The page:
Abstract

Shale and tight rocks are associated with tiny pore throats, on the order of nanometers, and subsequently large capillary pressure. The calculation of the minimum miscibility pressure (MMP) in nanopore space is complex because the phase compositions from flash calculations are affected by capillary pressure. This paper examines the effect of capillary pressure on the calculation of MMP using cubic equation-of-state (EOS) and three techniques: the method of characteristics (MOC), multiple mixing cells, and slim tube simulation. Ternary mixtures of hydrocarbons and real reservoir fluids are considered. Using MOC, capillary pressure changes both liquid and vapor compositions and alters the tie lines. The reason for the change in the MMP is illustrated graphically with ternary and quaternary diagrams. The modified slim tube simulation tool is also used to estimate MMPs of CO2 with Bakken and Eagle Ford oil. We use an upgraded flash calculation in the slim tube procedure to estimate MMPs with large capillary pressures for real reservoir fluids. The results show that high capillary pressure changes liquid and vapor phase compositions and this change tends to either decrease or increase the CO2 MMP depending on the original oil composition. The importance of MMP for gas injection in shales as well as the effect of large gas-oil capillary pressure on the characteristics of immiscible floods in shales is discussed.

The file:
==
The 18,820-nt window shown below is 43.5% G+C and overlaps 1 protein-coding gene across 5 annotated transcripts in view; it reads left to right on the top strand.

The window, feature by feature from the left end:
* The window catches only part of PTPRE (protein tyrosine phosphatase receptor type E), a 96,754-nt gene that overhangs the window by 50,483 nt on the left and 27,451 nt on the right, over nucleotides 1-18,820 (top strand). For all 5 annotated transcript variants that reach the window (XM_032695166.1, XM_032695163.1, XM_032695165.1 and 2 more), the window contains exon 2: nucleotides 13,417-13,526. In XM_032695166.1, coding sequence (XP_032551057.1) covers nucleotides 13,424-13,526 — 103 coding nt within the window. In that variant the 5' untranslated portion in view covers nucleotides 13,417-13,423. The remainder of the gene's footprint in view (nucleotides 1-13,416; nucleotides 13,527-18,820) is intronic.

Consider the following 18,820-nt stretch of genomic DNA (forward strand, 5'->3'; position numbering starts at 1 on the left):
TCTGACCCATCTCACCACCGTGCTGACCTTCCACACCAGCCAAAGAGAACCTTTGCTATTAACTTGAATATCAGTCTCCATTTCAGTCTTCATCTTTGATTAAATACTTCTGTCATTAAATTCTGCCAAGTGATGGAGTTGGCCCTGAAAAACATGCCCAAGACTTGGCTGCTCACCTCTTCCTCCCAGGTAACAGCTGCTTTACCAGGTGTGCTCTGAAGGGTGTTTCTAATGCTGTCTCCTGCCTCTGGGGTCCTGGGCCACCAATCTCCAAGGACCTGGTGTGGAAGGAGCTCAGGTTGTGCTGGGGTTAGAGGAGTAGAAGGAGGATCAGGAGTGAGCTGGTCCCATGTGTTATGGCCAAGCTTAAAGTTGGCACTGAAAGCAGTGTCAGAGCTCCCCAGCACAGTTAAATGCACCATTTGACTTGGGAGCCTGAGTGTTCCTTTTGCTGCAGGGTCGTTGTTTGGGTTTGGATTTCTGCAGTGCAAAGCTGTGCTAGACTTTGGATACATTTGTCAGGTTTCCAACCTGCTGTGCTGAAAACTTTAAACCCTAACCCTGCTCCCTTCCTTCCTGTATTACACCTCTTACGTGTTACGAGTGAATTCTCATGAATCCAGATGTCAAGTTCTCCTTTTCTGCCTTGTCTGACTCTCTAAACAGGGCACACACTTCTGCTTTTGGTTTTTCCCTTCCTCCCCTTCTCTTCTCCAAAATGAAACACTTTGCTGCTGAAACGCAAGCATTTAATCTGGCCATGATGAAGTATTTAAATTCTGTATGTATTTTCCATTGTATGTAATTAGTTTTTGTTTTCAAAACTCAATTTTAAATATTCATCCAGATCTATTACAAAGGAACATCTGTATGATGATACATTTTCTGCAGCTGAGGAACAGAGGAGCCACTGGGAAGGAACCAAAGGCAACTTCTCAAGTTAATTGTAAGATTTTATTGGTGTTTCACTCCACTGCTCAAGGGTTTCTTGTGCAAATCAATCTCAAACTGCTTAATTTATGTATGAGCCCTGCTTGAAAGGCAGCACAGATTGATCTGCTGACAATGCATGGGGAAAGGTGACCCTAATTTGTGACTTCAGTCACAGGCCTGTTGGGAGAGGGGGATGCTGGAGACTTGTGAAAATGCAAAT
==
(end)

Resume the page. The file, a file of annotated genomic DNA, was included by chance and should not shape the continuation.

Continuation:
Introduction

Unconventional oil and gas resources, such as shale gas, tight oil, and shale oil contribute significantly to hydrocarbon production in North America (Hakimelahi and Jafarpour, 2015). Although strong oil and gas demand and technological progress have led to major unconventional resources production increase in the USA, and worldwide, in recent years, there are still uncertainties in understanding the complex behavior of such reservoirs as reported by Dong et al (2011). Despite multiple research studies in the area, the altered phase behavior of hydrocarbon fluids due to large gas-oil capillary pressure in the confined space of shales and tight rocks is not yet fully understood. Numerous research studies have been conducted to investigate the phase behavior of reservoir fluids in confined space of shale reservoirs. Based on the previous studies by Zarragoicoechea et al (2004) and Singh. et al (2009), the confined space in shale nanopores can alter the phase behavior of petroleum mixtures either by changing the petroleum mixture constituent components critical properties, such as critical pressures and temperatures, or such an alteration can be owing to large gas-oil capillary pressure in confined nanopores which is proposed in the studies by Shapiro et al (2000), Nojabaei, B. et al (2013) and Sugata P. Tan. et al (2015).

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